Also, in this case DeRozan is right — Corey Brewer absolutely fouled him on a drive to the basket when the Raptors were down two with :30 seconds left in the game. It was a critical missed call by Marc Davis and the crew. Then a frustrated DeRozan got tossed. Then Serge Ibaka got tossed for continuing on the same arguments DeRozan was having. Then Dwane Casey got thrown out for something a fan said behind him because by this point the officials had a case of rabbit ears (the best part of the Casey ejection was OKC’s Brewer laughing and shaking his head at the bad call). The Last Two Minute Report on this should be ugly.

That follows on the heels of Pelicans’ coach Alvin Gentry venting “you can’t guess on plays.” Which itself was on the heels of Stan Van Gundy venting “we got absolutely screwed all night” after a loss to red-hot Portland. Both of those coaches were fined $15,000 Sunday for their outbursts.

What gives with all the venting at officials?

Welcome to the stressful time of the NBA season. With playoff chases going on and pressure mounting on coaches and players, they need a release valve and so the officials take the brunt of it. Sure, there have been enough tensions between players and referees all season that there was a sparsely attended meeting All-Star weekend between the players and referees unions, but the reality is tension between coaches/players and referees existed when George Mikan was playing and it will exist 25 years from now. Players are trying to gain every advantage, referees are trying to enforce the rules in a fast-paced, hard-to-officiate sport, and the tension is natural. There are peaks and valleys, but it’s always there. It always has been.

Right now, the Raptors feel the pressure that this is their window — with Cleveland and Boston stumbling (and banged up), this year is Toronto’s best shot at a trip to the Finals, and they know it. Alvin Gentry and the Pelicans are in the midst of a fight to make the playoffs. Stan Van Gundy feels the pressure of keeping his jobs (GM and coach) in a league where the buzz is he’s going to lose at least one of those titles. Every game takes on added meaning, the pressure makes everything feel heavy, so guys need to vent and the officials become the target. That doesn’t mean the coach/player is wrong — DeRozan was not, the officials were terrible at the end of Sunday’s game — but that’s not the only reason Toronto lost (Serge Ibaka was bad, Steven Adams pushed the Raptors around inside, and I could go on).

It’s the time of year in the NBA when the referees get an outsized portion of the blame when teams and fans are frustrated with a loss. And that will continue right through the playoffs.

2) By the way, Thunder won and Russell Westbrook has five straight triple-doubles. The mess with the officiating obscured what was an entertaining basketball game Sunday in Toronto.

Oklahoma City was a team that looked on the playoff bubble a couple of weeks ago, but since has rattled off six straight wins. There are three reasons for that. First, their defense is back to being top five in the NBA (it had fallen way off when Andre Roberson went down). Second, Corey Brewer has become the rare buyout signing that actually has a real impact — he has stepped into Roberson’s starting spot and given them three-point shooting and a solid veteran presence on both ends.

The third reason, Russell Westbrook is a beast. He had 37 points, 14 assists, and 13 rebounds against the Raptors.

For those of you out there who are saying, “See, this loss is why I can’t trust the Raptors in the playoffs,” you’re just wrong. You need some context. This was the Raptors third game in four days, and it had an early (1 p.m. ET) start. At the end of the game, the Raptors just looked tired. If you’ve watched Toronto all season, they have done well in the clutch. They are 22-14 in games within five points in the final five minutes this season. Nothing to see here, move along.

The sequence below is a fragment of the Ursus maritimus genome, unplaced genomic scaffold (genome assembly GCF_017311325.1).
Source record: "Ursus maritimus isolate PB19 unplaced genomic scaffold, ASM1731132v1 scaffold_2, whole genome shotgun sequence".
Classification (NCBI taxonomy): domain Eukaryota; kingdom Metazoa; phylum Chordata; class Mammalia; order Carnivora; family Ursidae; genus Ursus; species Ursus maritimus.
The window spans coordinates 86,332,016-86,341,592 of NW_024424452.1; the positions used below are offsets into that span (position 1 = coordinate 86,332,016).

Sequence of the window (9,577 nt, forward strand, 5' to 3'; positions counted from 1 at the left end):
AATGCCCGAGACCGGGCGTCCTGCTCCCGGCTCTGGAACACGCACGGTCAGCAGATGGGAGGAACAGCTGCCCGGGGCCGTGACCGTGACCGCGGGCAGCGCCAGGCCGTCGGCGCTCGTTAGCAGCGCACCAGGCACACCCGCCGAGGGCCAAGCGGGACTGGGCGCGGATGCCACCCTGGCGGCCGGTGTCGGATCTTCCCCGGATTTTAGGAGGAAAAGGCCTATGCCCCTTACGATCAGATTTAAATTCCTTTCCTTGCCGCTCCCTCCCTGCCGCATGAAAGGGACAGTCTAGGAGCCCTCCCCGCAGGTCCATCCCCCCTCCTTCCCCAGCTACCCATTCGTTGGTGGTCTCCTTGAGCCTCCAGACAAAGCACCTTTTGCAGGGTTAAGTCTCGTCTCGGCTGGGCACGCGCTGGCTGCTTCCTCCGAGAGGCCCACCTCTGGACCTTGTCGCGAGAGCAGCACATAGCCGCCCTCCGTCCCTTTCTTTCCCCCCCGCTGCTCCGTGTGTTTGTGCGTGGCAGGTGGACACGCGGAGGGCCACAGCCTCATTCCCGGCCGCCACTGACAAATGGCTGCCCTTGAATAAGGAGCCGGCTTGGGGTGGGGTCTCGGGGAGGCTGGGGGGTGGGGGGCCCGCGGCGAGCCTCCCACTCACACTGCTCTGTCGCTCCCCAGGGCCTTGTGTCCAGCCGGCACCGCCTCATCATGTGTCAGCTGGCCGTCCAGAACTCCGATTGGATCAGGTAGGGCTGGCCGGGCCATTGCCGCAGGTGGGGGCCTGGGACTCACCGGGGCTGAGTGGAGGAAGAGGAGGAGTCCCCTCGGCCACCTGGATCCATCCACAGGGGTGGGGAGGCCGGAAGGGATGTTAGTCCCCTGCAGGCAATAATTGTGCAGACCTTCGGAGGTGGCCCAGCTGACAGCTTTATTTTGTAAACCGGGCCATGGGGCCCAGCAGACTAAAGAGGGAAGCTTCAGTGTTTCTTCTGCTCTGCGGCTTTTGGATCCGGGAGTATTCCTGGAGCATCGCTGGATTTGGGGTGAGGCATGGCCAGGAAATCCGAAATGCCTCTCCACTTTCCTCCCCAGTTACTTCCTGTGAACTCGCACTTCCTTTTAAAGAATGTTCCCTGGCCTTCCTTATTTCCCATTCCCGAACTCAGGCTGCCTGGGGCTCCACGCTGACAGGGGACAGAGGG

3) West playoff chase update: Thunder, Pelicans, Rockets, Trail Blazers all pick up wins; Timberwolves, Clippers pick up losses. There were some key games in the West playoff chase on Sunday. The Pelicans picked up a quality win against Boston as Anthony Davis went off for 24 points and 11 rebounds. James Harden had 34 points and 12 assists as the Rockets beat the Timberwolves. Finally, Portland had little trouble getting their 13th straight win, knocking off the Clippers.

Sunday’s action means Portland remains the three seed and the Thunder the four seed, and those teams seem to be moving toward locking in those spots. The Pelicans are the six seed, and with a couple of losses in a row now the Timberwolves have fallen back to the eighth and final spot. Still, Minnesota is 1.5 games up on Denver (ninth seed) and 2 games up on the Clippers, who have lost three in a row at the wrong time of the season.

James Harden scores 34, Rockets hold off Timberwolves 129-120

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MINNEAPOLIS (AP) — James Harden had 34 points and 12 assists, and Houston held off a fourth-quarter rally to beat the Minnesota Timberwolves 129-120 on Sunday night for the Rockets’ 26th win in 28 games.

The West’s top team led by as many as 25 before the Timberwolves, holding on for dear life in a tightening playoff race, pulled within five in the fourth. The loss dropped the Wolves into the eighth playoff spot after they started the day in a three-way tie for fifth.

Harden had 11 points in the final 6:34, including a 3-pointer with 58 seconds left that effectively secured the win.

Chris Paul and Clint Capela each had 16 points for the Rockets.

Jeff Teague led Minnesota with 23 points, Andrew Wiggins had 21, and Karl-Anthony Towns and Jamal Crawford each added 20.

The Wolves got a burst of energy after a fourth-quarter scuffle between Gorgui Dieng, Paul and Gerald Green. Green was ejected for coming to Paul’s defense after a frustrated Dieng pushed him down after a foul. With the pumped-up crowd chanting “Gor-Gui!,” Derek Rose had back-to-back layups to pull the Wolves to 109-102. But Paul hit a jumper with Crawford in his face, and Harden easily drove past Dieng for a layup to give the Rockets some breathing room.

Minnesota’s 19-6 run made it 115-110 with 3:58 to play before Trevor Ariza hit a 3, and the Rockets were able to answer every Wolves bucket to hold off the rally.

The game was seemingly over by halftime; Houston shot 63 percent, hit 11 3-pointers and led by as many as 24 in the first half while turning the ball over only three times. Harden had 10 assists in the first half, when the Wolves were as close as three before Houston reeled off a 12-0 run and didn’t allow Minnesota to recover.